PALM SPRINGS, Calif. - The Palm Springs City Council will consider a revised ordinance on Wednesday placing restrictions on Palm Springs gun owners, but firearm advocates believe the measures unfairly punish lawful gun owners while doing little to keep residents safe.
Should the revised ordinance be adopted, gun owners would be required to:
- report lost or stolen guns to the police within 48 hours of the gun's disappearance;
- store guns in a locked container or with a trigger lock;
- keep concealed firearms or ammunition out of unattended vehicles
Firing a gun without a permit, obtainable via an application sent to Police Chief Bryan Reyes, would also be prohibited. Violators could face misdemeanor charges and could face fines of $1,000 per day.
The ordinance was originally introduced in July by Councilman Geoff Kors, soon after the June shooting at a gay nightclub in Orlando, Florida, that left 49 dead and more than 50 wounded.
Council members were divided on some of the original ordinance's tenets, which included a ban on ``large-capacity'' magazines that can hold 10 or more rounds, and a requirement that firearm merchants track every transaction by gathering personal identifying details on the purchaser or recipient via an
``ammunition sales log.''
Council members were also concerned about the effectiveness and feasibility of the measure's enforcement.
``I don't agree with having ordinances that we can't enforce,'' Councilman Chris Mills said during a council meeting in early July. ``These are things that responsible people that have guns are going to do anyway. It's the irresponsible ones that you have an issue with and you have no way of making them do what your ordinance is saying.''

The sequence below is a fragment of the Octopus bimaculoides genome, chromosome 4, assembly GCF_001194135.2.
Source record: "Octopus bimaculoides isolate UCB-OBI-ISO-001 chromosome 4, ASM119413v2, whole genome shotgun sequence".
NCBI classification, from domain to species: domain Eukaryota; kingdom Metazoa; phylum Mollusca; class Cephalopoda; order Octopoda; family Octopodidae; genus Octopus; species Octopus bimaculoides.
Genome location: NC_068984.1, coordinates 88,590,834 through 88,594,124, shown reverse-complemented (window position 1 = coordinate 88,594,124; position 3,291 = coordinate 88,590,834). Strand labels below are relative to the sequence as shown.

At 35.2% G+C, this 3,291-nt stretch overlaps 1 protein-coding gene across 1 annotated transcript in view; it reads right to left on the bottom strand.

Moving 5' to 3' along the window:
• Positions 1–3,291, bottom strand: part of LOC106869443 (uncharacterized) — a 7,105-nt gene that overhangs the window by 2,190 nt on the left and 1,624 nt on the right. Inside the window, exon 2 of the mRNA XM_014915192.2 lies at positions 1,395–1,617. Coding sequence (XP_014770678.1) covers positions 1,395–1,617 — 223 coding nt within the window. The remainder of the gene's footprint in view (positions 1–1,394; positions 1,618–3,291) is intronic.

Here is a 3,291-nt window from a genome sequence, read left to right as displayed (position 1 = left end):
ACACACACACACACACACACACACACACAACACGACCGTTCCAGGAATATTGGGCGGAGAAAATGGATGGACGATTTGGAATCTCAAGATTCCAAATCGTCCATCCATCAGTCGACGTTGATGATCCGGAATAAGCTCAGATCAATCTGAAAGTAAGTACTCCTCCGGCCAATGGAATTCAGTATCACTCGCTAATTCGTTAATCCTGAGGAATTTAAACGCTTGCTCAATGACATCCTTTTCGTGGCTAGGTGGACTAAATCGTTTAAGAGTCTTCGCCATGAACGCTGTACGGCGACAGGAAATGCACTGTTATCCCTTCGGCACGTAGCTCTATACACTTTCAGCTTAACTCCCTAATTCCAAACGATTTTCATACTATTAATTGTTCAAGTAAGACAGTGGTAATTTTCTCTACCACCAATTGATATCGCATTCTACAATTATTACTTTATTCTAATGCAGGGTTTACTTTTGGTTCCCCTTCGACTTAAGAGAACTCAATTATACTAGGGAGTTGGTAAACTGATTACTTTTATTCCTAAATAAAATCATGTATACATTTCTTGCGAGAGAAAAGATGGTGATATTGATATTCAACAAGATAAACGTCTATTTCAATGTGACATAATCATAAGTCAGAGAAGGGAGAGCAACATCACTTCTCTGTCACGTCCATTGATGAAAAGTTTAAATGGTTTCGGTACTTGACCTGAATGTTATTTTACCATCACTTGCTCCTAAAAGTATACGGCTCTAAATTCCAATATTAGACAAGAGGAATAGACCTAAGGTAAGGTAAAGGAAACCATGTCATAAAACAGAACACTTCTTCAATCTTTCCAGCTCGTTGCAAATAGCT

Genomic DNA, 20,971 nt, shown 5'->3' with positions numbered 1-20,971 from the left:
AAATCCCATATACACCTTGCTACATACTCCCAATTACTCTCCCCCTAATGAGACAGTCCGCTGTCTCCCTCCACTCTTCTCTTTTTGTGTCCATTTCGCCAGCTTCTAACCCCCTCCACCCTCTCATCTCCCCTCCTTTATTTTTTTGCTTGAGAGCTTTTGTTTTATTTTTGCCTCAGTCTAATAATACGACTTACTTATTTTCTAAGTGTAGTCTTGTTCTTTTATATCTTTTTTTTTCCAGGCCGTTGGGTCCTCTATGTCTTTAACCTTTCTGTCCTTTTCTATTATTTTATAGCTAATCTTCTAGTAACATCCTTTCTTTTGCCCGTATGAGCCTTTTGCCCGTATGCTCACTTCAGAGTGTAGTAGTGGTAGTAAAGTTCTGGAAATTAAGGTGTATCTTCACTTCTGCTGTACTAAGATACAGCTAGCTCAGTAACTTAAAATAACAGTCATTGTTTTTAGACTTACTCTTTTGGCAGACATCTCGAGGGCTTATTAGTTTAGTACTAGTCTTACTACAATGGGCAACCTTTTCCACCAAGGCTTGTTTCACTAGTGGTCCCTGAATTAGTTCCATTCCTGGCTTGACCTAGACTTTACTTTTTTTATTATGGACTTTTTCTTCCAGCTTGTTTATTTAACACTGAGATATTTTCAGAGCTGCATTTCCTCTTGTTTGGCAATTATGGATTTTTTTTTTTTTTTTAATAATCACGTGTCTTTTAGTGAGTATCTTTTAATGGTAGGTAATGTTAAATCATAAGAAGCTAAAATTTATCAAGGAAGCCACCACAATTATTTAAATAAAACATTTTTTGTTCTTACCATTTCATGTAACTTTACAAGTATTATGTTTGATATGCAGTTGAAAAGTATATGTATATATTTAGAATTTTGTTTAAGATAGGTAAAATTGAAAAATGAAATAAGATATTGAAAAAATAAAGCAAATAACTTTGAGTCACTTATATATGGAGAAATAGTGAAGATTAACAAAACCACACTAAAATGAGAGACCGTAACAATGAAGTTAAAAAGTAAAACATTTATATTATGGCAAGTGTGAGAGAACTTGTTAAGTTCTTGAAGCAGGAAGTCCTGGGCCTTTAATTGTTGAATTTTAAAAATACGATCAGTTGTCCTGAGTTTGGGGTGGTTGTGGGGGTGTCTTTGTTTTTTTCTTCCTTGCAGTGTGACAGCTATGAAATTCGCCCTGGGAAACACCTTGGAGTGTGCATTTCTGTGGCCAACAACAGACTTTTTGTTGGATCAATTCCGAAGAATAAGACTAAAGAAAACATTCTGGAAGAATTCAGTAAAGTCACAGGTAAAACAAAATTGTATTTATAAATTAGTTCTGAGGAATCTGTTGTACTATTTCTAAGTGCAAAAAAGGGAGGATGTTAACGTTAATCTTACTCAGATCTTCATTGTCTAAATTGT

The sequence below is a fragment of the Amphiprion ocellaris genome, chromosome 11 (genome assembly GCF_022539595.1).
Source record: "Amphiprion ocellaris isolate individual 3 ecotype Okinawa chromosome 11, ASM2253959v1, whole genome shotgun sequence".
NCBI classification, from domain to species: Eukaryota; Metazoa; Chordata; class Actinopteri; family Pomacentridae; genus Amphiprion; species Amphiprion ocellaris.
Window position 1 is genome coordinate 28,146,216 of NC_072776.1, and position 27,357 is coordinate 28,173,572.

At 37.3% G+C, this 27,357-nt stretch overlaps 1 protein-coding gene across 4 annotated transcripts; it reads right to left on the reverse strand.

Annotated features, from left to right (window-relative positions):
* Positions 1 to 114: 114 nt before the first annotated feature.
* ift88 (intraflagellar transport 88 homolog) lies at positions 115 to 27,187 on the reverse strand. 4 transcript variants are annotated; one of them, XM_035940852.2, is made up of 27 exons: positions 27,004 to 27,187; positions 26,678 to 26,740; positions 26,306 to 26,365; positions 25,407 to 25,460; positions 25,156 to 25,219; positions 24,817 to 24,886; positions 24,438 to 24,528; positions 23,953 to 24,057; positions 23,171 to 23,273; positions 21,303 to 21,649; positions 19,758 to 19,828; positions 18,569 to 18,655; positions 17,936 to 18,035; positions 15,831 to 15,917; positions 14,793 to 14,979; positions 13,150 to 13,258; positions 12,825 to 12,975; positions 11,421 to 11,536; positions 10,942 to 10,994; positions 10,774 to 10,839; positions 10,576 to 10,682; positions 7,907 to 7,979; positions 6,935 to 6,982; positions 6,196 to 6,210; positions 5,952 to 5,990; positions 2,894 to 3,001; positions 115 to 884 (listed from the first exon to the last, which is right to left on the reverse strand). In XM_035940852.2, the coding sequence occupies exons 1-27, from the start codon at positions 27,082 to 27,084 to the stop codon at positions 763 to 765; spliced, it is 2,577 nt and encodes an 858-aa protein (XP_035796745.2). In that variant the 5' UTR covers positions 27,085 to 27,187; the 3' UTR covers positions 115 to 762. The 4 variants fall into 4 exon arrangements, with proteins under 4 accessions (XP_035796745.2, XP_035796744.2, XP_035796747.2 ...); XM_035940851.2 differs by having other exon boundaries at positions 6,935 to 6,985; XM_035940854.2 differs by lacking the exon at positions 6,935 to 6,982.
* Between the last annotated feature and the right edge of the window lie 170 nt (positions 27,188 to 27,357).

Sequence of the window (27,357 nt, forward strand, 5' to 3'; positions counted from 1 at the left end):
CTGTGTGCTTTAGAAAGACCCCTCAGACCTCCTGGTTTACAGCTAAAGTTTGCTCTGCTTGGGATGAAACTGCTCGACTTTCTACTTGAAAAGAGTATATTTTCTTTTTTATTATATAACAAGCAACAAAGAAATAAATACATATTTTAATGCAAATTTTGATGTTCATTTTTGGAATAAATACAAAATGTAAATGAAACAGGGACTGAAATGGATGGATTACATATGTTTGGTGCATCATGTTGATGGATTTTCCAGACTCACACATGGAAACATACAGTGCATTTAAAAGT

Councilman J.R. Roberts said he was concerned that the ordinance would, if not properly drafted, be ``just grandstanding or ceremonial.'' The council agreed to table the matter until a sufficient, revised proposal could be drafted.
``I think here at the local level, we can do things to make our city safer and ensure that law-abiding residents have their guns, but that they're kept in a safe and responsible manner,'' Kors said.
Firearm advocates railed against the ordinance, saying it would only restrict the rights of law-abiding gun owners, while failing to make Palm Springs safer.
C.D. Michel, a Long Beach-based attorney representing the National Rifle Association and the California Rifle and Pistol Association, wrote in a recent letter that the ordinance ``would only serve to further victimize theft victims, and will actually frustrate criminal prosecutions of gun runners in Palm Springs and throughout California.''
Michel said the ordinance would hinder investigations involving stolen guns, as residents whose firearms were taken and used in a serious crime would be reluctant to speak with police for fear of punishment.
``Effectively, Kors' proposal places legitimate gun owners in jeopardy of prosecution for being a victim of crime,'' he states. Michel also said similar ordinances in Oakland, San Francisco, Berkeley and Alameda failed to yield any arrests or convictions.